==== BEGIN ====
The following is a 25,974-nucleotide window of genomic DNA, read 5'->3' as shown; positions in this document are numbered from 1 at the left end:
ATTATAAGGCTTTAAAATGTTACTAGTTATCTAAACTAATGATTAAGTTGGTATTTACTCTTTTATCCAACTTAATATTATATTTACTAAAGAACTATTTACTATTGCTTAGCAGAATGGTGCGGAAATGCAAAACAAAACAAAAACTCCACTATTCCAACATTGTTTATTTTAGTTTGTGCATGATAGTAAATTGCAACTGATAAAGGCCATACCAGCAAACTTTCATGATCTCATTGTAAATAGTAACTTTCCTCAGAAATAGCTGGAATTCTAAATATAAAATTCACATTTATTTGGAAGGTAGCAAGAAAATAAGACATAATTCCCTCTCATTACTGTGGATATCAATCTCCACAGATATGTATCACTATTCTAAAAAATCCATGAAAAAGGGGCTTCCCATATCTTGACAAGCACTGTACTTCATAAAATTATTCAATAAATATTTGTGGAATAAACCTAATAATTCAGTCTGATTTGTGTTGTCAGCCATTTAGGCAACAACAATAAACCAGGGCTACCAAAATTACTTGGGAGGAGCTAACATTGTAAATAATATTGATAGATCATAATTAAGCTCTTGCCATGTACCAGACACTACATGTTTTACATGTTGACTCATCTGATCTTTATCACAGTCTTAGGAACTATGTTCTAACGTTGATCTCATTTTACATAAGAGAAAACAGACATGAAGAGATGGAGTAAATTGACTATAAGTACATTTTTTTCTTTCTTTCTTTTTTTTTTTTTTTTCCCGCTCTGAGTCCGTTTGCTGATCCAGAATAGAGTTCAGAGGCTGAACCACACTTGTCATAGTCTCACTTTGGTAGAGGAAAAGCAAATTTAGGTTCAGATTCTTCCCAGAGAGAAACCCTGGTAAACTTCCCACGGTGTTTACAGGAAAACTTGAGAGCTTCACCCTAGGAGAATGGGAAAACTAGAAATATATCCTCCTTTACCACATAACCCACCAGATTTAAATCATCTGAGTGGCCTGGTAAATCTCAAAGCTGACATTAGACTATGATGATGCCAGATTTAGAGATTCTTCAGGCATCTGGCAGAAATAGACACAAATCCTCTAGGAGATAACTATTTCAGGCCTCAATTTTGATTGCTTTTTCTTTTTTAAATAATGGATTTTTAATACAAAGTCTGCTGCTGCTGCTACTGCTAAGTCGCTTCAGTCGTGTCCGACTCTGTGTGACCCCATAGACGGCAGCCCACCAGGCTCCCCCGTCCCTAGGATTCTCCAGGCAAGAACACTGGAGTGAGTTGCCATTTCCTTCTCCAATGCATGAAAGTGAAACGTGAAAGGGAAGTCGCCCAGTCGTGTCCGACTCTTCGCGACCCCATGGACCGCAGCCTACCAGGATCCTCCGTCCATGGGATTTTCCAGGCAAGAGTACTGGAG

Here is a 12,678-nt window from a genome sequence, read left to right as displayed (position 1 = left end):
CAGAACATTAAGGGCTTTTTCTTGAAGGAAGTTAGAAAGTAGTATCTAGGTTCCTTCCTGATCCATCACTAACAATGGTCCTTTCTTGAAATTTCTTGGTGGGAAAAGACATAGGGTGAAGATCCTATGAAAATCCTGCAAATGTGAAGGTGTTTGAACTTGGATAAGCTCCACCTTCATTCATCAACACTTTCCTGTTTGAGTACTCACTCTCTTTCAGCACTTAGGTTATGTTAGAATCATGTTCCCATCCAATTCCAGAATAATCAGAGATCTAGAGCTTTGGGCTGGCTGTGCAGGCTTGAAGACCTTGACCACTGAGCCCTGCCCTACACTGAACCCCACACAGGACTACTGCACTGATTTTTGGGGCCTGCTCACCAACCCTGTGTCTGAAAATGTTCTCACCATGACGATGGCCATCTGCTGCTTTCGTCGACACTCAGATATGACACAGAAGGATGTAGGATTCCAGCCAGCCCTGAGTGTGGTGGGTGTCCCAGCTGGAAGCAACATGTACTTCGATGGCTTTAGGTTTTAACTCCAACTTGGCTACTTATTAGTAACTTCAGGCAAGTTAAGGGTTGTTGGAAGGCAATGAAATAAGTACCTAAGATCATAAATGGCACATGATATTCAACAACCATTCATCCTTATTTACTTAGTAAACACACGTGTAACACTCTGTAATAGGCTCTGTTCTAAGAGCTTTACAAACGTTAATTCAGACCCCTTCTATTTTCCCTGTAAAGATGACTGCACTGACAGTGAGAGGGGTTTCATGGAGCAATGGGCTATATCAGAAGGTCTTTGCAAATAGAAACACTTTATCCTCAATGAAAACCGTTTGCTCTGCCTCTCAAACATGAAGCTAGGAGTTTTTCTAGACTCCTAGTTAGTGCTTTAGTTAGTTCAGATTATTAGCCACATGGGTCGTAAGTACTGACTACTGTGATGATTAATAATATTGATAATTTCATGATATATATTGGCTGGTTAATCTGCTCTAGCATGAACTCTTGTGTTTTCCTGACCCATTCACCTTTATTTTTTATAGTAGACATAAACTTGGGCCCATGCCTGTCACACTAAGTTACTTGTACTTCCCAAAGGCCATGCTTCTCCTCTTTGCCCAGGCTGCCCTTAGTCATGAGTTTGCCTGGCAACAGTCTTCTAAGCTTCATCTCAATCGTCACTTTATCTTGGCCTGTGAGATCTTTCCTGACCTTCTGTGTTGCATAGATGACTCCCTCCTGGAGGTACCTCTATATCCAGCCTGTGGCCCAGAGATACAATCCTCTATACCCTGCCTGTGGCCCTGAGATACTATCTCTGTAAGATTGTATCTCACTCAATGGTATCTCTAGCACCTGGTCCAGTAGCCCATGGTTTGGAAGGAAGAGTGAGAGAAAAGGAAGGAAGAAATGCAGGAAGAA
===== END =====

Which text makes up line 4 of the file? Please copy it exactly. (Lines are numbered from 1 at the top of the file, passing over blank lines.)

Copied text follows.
CAGAACATTAAGGGCTTTTTCTTGAAGGAAGTTAGAAAGTAGTATCTAGGTTCCTTCCTGATCCATCACTAACAATGGTCCTTTCTTGAAATTTCTTGGTGGGAAAAGACATAGGGTGAAGATCCTATGAAAATCCTGCAAATGTGAAGGTGTTTGAACTTGGATAAGCTCCACCTTCATTCATCAACACTTTCCTGTTTGAGTACTCACTCTCTTTCAGCACTTAGGTTATGTTAGAATCATGTTCCCATCCAATTCCAGAATAATCAGAGATCTAGAGCTTTGGGCTGGCTGTGCAGGCTTGAAGACCTTGACCACTGAGCCCTGCCCTACACTGAACCCCACACAGGACTACTGCACTGATTTTTGGGGCCTGCTCACCAACCCTGTGTCTGAAAATGTTCTCACCATGACGATGGCCATCTGCTGCTTTCGTCGACACTCAGATATGACACAGAAGGATGTAGGATTCCAGCCAGCCCTGAGTGTGGTGGGTGTCCCAGCTGGAAGCAACATGTACTTCGATGGCTTTAGGTTTTAACTCCAACTTGGCTACTTATTAGTAACTTCAGGCAAGTTAAGGGTTGTTGGAAGGCAATGAAATAAGTACCTAAGATCATAAATGGCACATGATATTCAACAACCATTCATCCTTATTTACTTAGTAAACACACGTGTAACACTCTGTAATAGGCTCTGTTCTAAGAGCTTTACAAACGTTAATTCAGACCCCTTCTATTTTCCCTGTAAAGATGACTGCACTGACAGTGAGAGGGGTTTCATGGAGCAATGGGCTATATCAGAAGGTCTTTGCAAATAGAAACACTTTATCCTCAATGAAAACCGTTTGCTCTGCCTCTCAAACATGAAGCTAGGAGTTTTTCTAGACTCCTAGTTAGTGCTTTAGTTAGTTCAGATTATTAGCCACATGGGTCGTAAGTACTGACTACTGTGATGATTAATAATATTGATAATTTCATGATATATATTGGCTGGTTAATCTGCTCTAGCATGAACTCTTGTGTTTTCCTGACCCATTCACCTTTATTTTTTATAGTAGACATAAACTTGGGCCCATGCCTGTCACACTAAGTTACTTGTACTTCCCAAAGGCCATGCTTCTCCTCTTTGCCCAGGCTGCCCTTAGTCATGAGTTTGCCTGGCAACAGTCTTCTAAGCTTCATCTCAATCGTCACTTTATCTTGGCCTGTGAGATCTTTCCTGACCTTCTGTGTTGCATAGATGACTCCCTCCTGGAGGTACCTCTATATCCAGCCTGTGGCCCAGAGATACAATCCTCTATACCCTGCCTGTGGCCCTGAGATACTATCTCTGTAAGATTGTATCTCACTCAATGGTATCTCTAGCACCTGGTCCAGTAGCCCATGGTTTGGAAGGAAGAGTGAGAGAAAAGGAAGGAAGAAATGCAGGAAGAA